My best and most memorable moment involved our DON (Director Of Nursing, or Matron). The children’s ward flanked the front doors of the hospital, but was one floor up. In the days before air-conditioning, all of the windows were able to be opened. One day they were open wide inviting in a bright spring morning. Tammy was having one of her episodes and thoroughly enjoying yelling at the top of her voice. Our DON, coming in for the day, heard the racket, and stormed up the stairs, appalled at the carryings-on. She stalked into the ward demanding “What are you doing to that poor child?” We backed off, waiting to see what would happen. DON walked into Tamara’s room, and cooed “Honey, are you alright? What’s happening?”
Tammy stopped mid-flight and eyeballed DON. She paused, took a deep breath, and shouted “Shut up, you fat cow!” DON gasped; stunned, as fragile-looking Tamara renewed her tantrum, picking up where she’d left off. Needless to say, our DON retreated quickly, in reverse, deciding that the paediatric nurses were, perhaps, better qualified to deal with our little spitfire.
As her illness progressed, Tamara, never on the large side, began to lose weight drastically. Her digestive problems coupled with the huge amount of calories she burned in her severe, almost constant, coughing attacks wore her little frame down to almost nothing. In an effort to provide extra nutrition to a little girl who had no appetite, we resorted to gastrostomy feeding overnight. We’d mix up the feed, and wait until little Tammy was sound asleep, then sneak in and connect her up. When the feed was completed several hours later, we’d take down the feed, flush her tube and make like nothing had happened.
One night we had an ant invasion. This wasn’t uncommon, and we’d usually kill them off and clean the place up. There must have been a small spill of Tamara’s feed, though, because there were thousands of ants all over her bedside table. They’d crawled up the IV pole we’d hung the feed on, were covering the outside of the tubing and feed bottle, and one or two had somehow made it inside the sealed bottle and were floating on top! We hastily took down the contaminated feed, and managed to avoid feeding her black ants in addition to her Pediasure.
We were very quiet during the proceedings, not wanting to wake Tamara and cause a panic and she slumbered peacefully on, unaware of the near disaster. The next morning she woke bright and happy, ready to play and have a good argument with whoever walked in her doorway first. When her mum came in Tamara hugged her hard and sat up proudly. She looked her mum in the eye, and stated happily “Mum, I got ants in my tummy!” Who knew? The little blighter must have been faking sleep, watching with glee as we dealt with the ants. There was a little explaining to do over that one, but mum was a great, loving, down-to-earth person, and was not unduly shocked once we reassured her that no ants actually made it down the tube into her child’s gastrointestinal tract.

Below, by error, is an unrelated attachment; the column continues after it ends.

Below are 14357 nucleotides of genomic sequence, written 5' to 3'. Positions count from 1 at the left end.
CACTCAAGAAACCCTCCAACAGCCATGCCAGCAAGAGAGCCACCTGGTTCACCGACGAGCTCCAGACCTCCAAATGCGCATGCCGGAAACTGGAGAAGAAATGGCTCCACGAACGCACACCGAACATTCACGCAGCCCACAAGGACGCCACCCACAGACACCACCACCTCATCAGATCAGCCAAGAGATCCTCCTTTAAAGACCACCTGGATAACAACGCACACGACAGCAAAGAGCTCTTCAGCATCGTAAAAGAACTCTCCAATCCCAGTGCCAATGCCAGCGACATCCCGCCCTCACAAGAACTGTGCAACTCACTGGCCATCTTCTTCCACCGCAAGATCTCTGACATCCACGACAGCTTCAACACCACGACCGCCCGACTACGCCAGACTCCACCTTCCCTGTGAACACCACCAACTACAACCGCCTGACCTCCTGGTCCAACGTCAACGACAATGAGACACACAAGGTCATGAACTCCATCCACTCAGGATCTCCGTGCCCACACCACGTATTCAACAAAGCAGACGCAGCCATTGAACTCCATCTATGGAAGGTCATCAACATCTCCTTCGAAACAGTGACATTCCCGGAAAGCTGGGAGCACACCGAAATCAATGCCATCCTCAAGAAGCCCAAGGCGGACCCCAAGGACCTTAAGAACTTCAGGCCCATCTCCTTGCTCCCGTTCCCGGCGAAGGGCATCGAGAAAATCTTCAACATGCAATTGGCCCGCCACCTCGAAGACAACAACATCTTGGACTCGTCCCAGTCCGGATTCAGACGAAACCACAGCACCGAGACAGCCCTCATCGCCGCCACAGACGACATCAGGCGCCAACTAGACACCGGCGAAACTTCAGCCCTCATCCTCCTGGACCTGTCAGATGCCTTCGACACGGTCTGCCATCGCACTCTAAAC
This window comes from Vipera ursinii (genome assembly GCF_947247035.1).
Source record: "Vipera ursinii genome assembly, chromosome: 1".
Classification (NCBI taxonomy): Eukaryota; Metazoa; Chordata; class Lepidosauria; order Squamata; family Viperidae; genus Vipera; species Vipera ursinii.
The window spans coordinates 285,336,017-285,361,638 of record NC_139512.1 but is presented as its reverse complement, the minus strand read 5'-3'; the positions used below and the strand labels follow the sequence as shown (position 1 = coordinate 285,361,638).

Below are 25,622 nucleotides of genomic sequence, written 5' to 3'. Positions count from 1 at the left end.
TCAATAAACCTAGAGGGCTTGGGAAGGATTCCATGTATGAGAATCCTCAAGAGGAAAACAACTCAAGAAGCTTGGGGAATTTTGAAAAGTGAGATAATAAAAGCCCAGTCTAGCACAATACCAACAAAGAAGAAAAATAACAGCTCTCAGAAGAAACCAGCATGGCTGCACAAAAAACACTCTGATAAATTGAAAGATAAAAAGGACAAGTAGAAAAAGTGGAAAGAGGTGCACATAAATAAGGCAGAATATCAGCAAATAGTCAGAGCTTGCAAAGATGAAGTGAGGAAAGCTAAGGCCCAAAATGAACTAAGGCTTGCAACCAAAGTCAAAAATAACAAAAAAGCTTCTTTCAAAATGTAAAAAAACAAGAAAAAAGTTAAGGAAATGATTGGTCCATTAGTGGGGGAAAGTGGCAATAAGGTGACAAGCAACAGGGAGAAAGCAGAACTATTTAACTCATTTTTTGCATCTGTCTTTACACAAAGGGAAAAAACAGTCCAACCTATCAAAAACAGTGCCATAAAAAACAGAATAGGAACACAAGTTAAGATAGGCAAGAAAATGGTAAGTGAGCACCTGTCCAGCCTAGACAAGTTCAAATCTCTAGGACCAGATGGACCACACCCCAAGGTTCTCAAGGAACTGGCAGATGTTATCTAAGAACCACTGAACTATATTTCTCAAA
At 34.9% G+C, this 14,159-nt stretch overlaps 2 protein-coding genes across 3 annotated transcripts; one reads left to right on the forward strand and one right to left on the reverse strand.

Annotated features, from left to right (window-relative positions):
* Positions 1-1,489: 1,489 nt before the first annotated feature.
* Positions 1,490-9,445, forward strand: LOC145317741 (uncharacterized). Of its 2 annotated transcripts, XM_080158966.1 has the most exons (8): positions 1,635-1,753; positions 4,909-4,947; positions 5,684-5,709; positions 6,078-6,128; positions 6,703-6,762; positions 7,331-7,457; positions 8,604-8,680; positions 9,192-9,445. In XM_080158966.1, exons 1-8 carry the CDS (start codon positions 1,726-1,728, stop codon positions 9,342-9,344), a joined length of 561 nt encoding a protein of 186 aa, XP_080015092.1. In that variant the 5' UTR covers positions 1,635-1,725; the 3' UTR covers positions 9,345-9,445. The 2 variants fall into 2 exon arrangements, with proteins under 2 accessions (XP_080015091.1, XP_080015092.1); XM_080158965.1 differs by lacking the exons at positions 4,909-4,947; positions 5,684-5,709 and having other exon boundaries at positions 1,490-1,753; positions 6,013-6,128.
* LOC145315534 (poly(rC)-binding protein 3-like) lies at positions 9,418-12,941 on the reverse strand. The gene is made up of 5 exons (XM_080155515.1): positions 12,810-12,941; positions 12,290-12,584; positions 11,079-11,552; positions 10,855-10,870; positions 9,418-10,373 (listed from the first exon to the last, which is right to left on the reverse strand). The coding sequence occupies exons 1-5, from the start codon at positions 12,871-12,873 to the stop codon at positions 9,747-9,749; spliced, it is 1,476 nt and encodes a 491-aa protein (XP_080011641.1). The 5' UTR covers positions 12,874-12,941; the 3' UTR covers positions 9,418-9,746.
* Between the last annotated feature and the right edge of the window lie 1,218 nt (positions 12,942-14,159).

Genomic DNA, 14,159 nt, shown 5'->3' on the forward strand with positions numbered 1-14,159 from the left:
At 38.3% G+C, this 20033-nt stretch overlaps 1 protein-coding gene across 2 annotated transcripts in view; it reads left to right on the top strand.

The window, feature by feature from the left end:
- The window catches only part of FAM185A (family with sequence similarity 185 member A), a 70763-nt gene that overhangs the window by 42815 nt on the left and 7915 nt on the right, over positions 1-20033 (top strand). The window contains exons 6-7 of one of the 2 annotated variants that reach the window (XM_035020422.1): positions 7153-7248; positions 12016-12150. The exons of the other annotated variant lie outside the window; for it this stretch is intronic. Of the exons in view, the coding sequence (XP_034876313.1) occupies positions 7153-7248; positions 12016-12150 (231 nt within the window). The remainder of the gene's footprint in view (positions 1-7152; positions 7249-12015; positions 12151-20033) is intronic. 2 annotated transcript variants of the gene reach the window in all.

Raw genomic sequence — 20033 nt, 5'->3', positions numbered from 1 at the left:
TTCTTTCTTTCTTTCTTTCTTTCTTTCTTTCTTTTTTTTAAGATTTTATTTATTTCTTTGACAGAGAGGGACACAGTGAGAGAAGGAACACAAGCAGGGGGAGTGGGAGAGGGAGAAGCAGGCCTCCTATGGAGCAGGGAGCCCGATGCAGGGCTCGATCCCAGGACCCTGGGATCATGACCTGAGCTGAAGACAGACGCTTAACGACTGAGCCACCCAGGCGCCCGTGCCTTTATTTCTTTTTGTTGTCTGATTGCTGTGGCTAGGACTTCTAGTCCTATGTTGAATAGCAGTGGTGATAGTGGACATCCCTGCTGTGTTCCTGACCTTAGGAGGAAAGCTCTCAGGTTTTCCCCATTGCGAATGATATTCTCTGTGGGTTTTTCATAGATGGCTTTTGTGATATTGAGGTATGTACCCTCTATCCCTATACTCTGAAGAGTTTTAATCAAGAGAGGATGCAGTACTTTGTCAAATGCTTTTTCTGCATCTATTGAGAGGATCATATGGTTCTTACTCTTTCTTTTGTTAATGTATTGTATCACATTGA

This little girl was only one of thousands that I have nursed, and one of many terminally ill children that have passed away while under my care. I don’t think you ever get used to that. But I will always remember this ray of sunlight, who impacted me to such a degree. She showed unrelenting courage, and her attitude ‘never let the buggers get you down’ was such an inspiration. Her desire, even during the final stages of her illness, was to enjoy life as much as she could. Her courage, her naughtiness, her feistiness, and her unexpected kindness will never leave me.
Tamara is one of the reasons that I stayed nursing children despite the heartache and difficulties. I came to see that it is every child’s right to laugh and smile each day. I understood that painful and uncomfortable treatments can be made a little less threatening if you play and allow your little patient to have some control, some say in what happens to them. I saw that children want to enjoy life, no matter if they have years, or only weeks ahead of them. I learned that nursing can make you laugh and cry at the same time. I experienced many, many many emotions, good and painful, joy and grief, as I became a part of this little girl’s life, and even a part of her family.
When asked “How do you cope with nursing children” I can state: “Because I know I am making their life better.” Even if helping them involves multiple injections, restraining them for lumbar punctures and blood tests, and strapping down their arms so they can’t remove their I.V.’s. All these awful and painful experiences are sometimes a necessary part of treatment, and without them, the child’s condition would not improve.
These are the difficult parts of nursing children, but Tamara showed me that a little kindness, a hug, a reassuring touch, and playing a game can make these intrusions almost bearable. All of these painful and frightening treatments do help in the end, and if I can be with a child during the rough times, hold them and reassure them until they are well enough to go back home, then I know that what I do is worth the struggle.
Tamara has been gone nearly 15 years now, and I miss her even now. I can see her mischievous smiling face as she bounces on her bed, and skates up and down the lino hallways while standing on her I.V. pole. I can see her as she playes hide-and-seek in the ward, and the delight on her face when she catches me with a loud “Gotcha!” as I round a corner unawares. Yes, I helped her live a few years longer than she may otherwise have had, but she taught me so much in return.
Thank you Tamara. You are a part of me, and always will be.Last edit by sirI on Aug 29, '08 : Reason: changed title
Jessiedog has '15' year(s) of experience and specializes in 'Paediatrics, Orthopeodics, ENT, General'. From 'Victoria, Australia'; Joined Nov '07; Posts: 116; Likes: 192.